Summation Red Is A Renegade

There’s a new wine in the Kendall-Jackson lineup, one that doesn’t follow the traditional rules: Summation Red.  Summation is a renegade blend. We’ve always worked with blends, but this one breaks the rules.

Several of my previous posts discuss the varied and multiple wine lots we work with when crafting a wine; after all, a blend is greater than the sum of its parts.  Summation breaks the conventional rules of blending.

We’ll talk about the wine in a second, but first a little wine blending background.

Many wine regions in the world promote blended wines from different grape varieties.  In fact, most wines from the “old world” (read: Europe) involve different grape varieties and blends that aren’t ever mentioned on the label.  St. Emilion (Bordeaux) means that the wine is grown from grapes approved for that area.  The fact that many wines from this region are a blend of Merlot and Cabernet Franc grapes is a point of trivia that the consumer must discover on his or her own.

In the United States we have a tradition of labeling wines by the variety that they represent.  When we do blend different varieties into the same wine, we most often follow convention (read: Old World).  I work on several wines that are “Bordeaux blends,” which means they are composed of a blend of wines from different grape varieties that are traditionally grown in Bordeaux.  There are five principal varieties from the region: Cabernet Sauvignon, Merlot, Cabernet Franc, Malbec and Petit Verdot.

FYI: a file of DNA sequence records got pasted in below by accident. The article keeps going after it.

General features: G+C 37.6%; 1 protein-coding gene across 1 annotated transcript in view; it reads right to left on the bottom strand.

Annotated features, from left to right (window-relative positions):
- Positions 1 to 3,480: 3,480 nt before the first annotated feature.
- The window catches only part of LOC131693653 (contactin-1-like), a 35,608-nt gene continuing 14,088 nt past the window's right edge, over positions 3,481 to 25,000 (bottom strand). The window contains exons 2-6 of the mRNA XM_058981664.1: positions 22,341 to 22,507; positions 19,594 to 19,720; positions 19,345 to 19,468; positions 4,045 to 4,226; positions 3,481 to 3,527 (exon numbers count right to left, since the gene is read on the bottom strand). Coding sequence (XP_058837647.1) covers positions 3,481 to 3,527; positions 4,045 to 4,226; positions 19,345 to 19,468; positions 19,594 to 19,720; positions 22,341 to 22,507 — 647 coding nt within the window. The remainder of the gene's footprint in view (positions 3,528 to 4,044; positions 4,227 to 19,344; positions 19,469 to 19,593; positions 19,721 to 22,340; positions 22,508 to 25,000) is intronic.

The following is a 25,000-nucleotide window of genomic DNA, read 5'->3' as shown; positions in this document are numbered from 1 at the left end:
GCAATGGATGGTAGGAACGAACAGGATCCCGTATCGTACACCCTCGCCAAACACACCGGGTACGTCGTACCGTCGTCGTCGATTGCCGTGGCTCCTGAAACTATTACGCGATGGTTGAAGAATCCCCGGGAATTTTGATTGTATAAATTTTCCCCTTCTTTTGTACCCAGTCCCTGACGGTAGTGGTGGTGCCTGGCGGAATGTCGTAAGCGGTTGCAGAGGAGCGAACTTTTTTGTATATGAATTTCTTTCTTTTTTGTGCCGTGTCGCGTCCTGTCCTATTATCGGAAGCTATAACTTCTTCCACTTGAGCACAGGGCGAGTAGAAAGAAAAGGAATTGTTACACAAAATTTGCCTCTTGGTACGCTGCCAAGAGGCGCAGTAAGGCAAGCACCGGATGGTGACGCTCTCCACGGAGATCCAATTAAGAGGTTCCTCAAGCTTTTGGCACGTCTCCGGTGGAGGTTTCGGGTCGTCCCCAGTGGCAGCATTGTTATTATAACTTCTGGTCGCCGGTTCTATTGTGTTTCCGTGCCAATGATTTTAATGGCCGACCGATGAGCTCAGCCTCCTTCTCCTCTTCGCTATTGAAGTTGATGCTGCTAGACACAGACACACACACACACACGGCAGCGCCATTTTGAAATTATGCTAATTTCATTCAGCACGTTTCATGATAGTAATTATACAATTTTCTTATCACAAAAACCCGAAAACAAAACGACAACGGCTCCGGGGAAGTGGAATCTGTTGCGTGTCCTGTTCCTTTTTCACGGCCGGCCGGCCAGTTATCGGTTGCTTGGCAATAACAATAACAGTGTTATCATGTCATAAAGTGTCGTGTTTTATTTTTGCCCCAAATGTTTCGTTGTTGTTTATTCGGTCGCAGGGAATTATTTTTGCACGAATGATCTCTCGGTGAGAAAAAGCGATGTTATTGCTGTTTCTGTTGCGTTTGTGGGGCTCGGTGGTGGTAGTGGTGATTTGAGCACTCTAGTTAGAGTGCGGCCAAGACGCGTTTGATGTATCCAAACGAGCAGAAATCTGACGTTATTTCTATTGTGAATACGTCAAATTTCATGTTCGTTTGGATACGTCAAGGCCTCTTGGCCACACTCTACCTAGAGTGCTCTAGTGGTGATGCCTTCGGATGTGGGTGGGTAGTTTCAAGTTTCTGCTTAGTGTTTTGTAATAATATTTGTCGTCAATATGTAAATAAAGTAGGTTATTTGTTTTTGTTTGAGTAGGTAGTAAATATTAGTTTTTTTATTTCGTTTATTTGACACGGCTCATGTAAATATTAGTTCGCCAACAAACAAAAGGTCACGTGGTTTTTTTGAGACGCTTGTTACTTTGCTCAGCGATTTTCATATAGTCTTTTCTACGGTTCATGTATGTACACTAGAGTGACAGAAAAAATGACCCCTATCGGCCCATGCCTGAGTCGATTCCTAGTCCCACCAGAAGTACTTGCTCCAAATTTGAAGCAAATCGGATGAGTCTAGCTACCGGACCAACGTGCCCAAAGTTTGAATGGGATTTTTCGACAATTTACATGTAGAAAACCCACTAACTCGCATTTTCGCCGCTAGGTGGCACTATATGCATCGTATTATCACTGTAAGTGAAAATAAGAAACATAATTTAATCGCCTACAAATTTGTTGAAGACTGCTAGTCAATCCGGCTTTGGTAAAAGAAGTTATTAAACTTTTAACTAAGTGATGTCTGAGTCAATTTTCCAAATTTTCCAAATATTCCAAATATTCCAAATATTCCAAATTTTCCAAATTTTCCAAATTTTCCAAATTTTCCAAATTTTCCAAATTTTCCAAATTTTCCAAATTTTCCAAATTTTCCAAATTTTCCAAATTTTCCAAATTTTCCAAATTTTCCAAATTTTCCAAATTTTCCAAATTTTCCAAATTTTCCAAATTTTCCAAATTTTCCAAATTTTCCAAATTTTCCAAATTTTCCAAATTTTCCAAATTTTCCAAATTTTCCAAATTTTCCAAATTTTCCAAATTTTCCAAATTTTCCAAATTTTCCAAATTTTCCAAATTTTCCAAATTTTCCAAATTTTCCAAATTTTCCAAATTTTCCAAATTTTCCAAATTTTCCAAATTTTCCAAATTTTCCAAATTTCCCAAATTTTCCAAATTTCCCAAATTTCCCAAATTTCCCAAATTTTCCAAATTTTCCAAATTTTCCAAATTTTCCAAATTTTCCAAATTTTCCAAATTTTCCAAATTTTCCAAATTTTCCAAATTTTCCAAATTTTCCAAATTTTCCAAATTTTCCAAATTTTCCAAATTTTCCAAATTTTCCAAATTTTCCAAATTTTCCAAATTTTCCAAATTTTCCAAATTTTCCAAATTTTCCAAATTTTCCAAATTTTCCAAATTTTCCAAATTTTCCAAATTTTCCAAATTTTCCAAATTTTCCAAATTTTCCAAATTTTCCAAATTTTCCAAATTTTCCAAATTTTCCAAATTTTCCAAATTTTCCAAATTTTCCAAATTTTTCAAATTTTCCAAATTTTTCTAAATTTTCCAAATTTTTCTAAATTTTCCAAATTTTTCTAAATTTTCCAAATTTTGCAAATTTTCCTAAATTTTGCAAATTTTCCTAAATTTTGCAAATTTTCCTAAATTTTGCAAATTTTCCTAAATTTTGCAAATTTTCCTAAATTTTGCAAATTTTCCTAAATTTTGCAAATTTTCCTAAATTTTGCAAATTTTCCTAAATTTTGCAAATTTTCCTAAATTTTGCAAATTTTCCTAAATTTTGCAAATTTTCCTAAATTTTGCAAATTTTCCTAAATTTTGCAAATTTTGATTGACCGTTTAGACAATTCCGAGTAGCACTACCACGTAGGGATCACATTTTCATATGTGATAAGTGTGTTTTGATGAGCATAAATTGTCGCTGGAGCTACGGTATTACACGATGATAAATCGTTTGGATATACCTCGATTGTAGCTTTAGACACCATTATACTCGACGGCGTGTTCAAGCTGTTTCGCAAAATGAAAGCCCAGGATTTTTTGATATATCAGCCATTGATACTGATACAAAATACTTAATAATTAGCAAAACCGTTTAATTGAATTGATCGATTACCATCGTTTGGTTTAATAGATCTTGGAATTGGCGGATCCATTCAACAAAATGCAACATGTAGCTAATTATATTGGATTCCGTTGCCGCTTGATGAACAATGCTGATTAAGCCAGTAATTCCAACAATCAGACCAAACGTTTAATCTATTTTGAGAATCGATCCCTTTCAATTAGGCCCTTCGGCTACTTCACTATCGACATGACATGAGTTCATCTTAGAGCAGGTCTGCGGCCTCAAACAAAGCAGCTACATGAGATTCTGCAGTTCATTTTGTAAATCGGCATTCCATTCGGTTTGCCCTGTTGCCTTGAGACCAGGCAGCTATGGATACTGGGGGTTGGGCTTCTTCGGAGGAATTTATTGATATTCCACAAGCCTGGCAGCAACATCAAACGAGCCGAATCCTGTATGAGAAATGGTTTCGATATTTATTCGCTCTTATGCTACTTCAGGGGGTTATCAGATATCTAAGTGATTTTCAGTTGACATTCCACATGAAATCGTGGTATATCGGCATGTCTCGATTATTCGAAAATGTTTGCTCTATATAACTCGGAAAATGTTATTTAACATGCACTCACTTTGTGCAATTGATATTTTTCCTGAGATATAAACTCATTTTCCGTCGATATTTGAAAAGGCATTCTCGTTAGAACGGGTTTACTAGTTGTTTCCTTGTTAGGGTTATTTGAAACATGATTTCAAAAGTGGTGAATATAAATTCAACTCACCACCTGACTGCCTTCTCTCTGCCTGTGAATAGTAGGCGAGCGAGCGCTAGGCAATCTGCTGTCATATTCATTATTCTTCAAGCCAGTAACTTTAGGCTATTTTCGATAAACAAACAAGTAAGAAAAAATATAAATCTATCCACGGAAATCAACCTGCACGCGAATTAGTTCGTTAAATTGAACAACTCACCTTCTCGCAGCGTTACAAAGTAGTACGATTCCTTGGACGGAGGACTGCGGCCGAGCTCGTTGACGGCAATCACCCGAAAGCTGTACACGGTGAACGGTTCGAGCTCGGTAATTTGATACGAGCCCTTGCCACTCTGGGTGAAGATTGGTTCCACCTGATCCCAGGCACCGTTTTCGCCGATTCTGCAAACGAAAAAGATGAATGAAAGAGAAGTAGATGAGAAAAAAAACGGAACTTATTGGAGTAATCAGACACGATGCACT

Other wines that are derived from common traditional blending include G-S-M wines (Grenache-Syrah-Mourvedre), traditionally from the Southern Rhone, Syrah-Viognier blends (from Côte Rôtie) and several others.

But when we entertain a blend like Summation we are breaking with convention and blend to suit, not a traditional combination — but a hedonistic preference.  I was asked to work on creating a wine that was “non-traditional.”  I looked at blending components that I have always worked with and appreciated for their intrinsic differences.  In the end, I could “see” a blend that contained the best of many worlds.

The wine we carved out of these raw materials has the plush, round palate of Merlot, structure derived from Cabernet Sauvignon, and high-toned fruit and spice from Zinfandel and Syrah.  The one “secret ingredient” I include — if I can call it that — lends an element of juicyness, meatiness and concentration.  This is a real outlaw of a variety; one that Southern France banned a century ago, but that has found a home in California,  Petite Sirah.  I typically blend in 5-10% to make the whole potion come together.

Summation is renegade.  Summation is hedonistic.  I love making wine like this.